Columnist disses Rush while misreading Reagan and Lee Atwater.
One reads S.E. Cupp on Rush Limbaugh and the late Lee Atwater and has to wonder.
One reads her compatriot young conservative friends in the New York Times and has to wonder.
Do these conservatives even listen to themselves?
Are they really conservatives — or just the latest, newest incarnation of that age old 20th century invention: the GOP moderate? The newest sparkling edition of a wannabe Ruling Class? Making the rounds of the bar scene in Manhattan and New York and longing to be hip?
Or are we witnessing something else? Something simpler yet more troubling?
A lack of historical awareness of conservatism. Are we seeing young conservatives who seem not to have grasped conservatism whole? Who do not understand the seamless thread that binds conservative values as a way of life, from the Constitution to gay marriage and abortion to free market economics and dealing with Al Qaeda?
Young conservatives who have a lack of perspective of both conservatism’s intellectual foundation and in this case the ferocious politics that swirl constantly around its most prominent champions? With apologies to the late Allan Bloom and his 1987 bestseller (The Closing of the American Mind: How Higher Education Has Failed Democracy and Impoverished the Souls of Today’s Students), are we witnessing a freezing of the conservative mind? (Note: Ex-Bush aide Pete Wehner has conjured the freezing metaphor in a slightly different way over at Commentary.)
First, let’s deal with the Rush business.
In which we went through chapter and verse to document in detail how incredibly old and dated were the criticisms made by the gaggle of young techie and media conservatives once they strayed from tech — a subject, I might add, on which they are both incredibly well versed and understandably frustrated. We specifically cited, at length, the eerily identical nature of their criticisms to a book by liberal journalist Robert J. Donovan some 49 years ago, ominously titled “The Future of the Republican Party.” Written in the immediate aftermath of the Goldwater defeat in 1964, Donovan’s conclusion after detailed conversations with voters, pollsters, and both Republican and Democrat party elites around the country was that unless the GOP gave up conservatism and became a me-too moderate party with socially liberal candidates like then-New York Congressman and soon-to-be Mayor John Lindsay, the GOP was doomed.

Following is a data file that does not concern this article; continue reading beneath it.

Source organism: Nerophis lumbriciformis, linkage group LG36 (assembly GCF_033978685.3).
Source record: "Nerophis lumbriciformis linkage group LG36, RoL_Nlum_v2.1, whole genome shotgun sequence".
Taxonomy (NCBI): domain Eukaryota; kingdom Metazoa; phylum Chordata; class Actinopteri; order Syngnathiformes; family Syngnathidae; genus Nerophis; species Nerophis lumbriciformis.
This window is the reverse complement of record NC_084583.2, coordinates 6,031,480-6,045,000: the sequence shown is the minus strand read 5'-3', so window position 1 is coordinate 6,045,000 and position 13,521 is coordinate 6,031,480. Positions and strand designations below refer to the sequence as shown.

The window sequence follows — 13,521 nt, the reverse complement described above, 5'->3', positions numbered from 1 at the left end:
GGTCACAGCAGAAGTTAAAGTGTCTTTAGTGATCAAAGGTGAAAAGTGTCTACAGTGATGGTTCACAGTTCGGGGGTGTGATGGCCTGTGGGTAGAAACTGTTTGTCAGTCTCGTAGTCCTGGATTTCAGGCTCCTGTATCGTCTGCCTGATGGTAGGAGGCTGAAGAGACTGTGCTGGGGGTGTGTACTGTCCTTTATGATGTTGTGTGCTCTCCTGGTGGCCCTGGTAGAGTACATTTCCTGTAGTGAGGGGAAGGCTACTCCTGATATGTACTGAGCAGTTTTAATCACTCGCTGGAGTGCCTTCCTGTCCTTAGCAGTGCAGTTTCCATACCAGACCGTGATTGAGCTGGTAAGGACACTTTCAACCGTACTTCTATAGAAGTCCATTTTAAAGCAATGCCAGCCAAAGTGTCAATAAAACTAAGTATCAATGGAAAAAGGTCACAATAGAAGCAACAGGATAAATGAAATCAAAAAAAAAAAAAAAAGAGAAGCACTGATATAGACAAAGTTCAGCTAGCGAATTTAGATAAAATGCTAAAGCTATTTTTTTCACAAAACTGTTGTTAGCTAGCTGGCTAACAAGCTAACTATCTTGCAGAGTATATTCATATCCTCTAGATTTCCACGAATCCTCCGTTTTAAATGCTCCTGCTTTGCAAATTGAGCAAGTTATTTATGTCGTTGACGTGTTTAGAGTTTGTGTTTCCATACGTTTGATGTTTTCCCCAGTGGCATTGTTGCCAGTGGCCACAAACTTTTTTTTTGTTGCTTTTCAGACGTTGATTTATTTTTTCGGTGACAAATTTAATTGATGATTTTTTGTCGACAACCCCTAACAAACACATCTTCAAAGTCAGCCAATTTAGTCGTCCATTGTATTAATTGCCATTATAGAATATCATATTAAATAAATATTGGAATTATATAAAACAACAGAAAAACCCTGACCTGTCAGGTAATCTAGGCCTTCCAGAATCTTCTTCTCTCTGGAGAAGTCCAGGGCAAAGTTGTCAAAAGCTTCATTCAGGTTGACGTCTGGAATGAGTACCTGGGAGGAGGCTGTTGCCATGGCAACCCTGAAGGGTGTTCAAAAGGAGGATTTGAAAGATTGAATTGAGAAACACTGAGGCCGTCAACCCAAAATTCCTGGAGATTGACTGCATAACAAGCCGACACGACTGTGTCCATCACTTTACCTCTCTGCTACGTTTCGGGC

The Times article was nothing more than an updating of the same-old, same-old complaint from 1964. Which in fact was nothing more than a book-length version of the twice-losing GOP moderate presidential nominee Thomas E. Dewey’s Princeton lectures warning that conservatism was a dead-end for the GOP — lectures delivered in 1950, a full fourteen years before Donovan’s book.
It appears in reading the Times article that Cupp and her friends were literally clueless about all of this.
But there is more to that Times article — and an update caused by columnist (and MSNBC co-host of The Cycle) Cupp’s swipe in the Times piece at Rush Limbaugh. The Cupp quote as written by the Times was this:
“And we can’t be afraid to call out Rush Limbaugh…. If we can get three Republicans on three different networks saying, ‘What Rush Limbaugh said is crazy and stupid and dangerous,’ maybe that’ll give other Republicans cover” to denounce the talk-show host as well.”
So let’s get back into the Times article and pick up where we left off on Tuesday.
A man of faith in a godless age is hitting Americans where it hurts.
Mr. and Mrs. American Spectator Reader, let P.J. O’Rourke talk sense to your kids.
In Britain, defending your property can get you life.
It won’t take long for conservatives to scratch this presidential wannabe off their 2008 scorecard.
Was the President done in by the economy, or by the politics of the economy?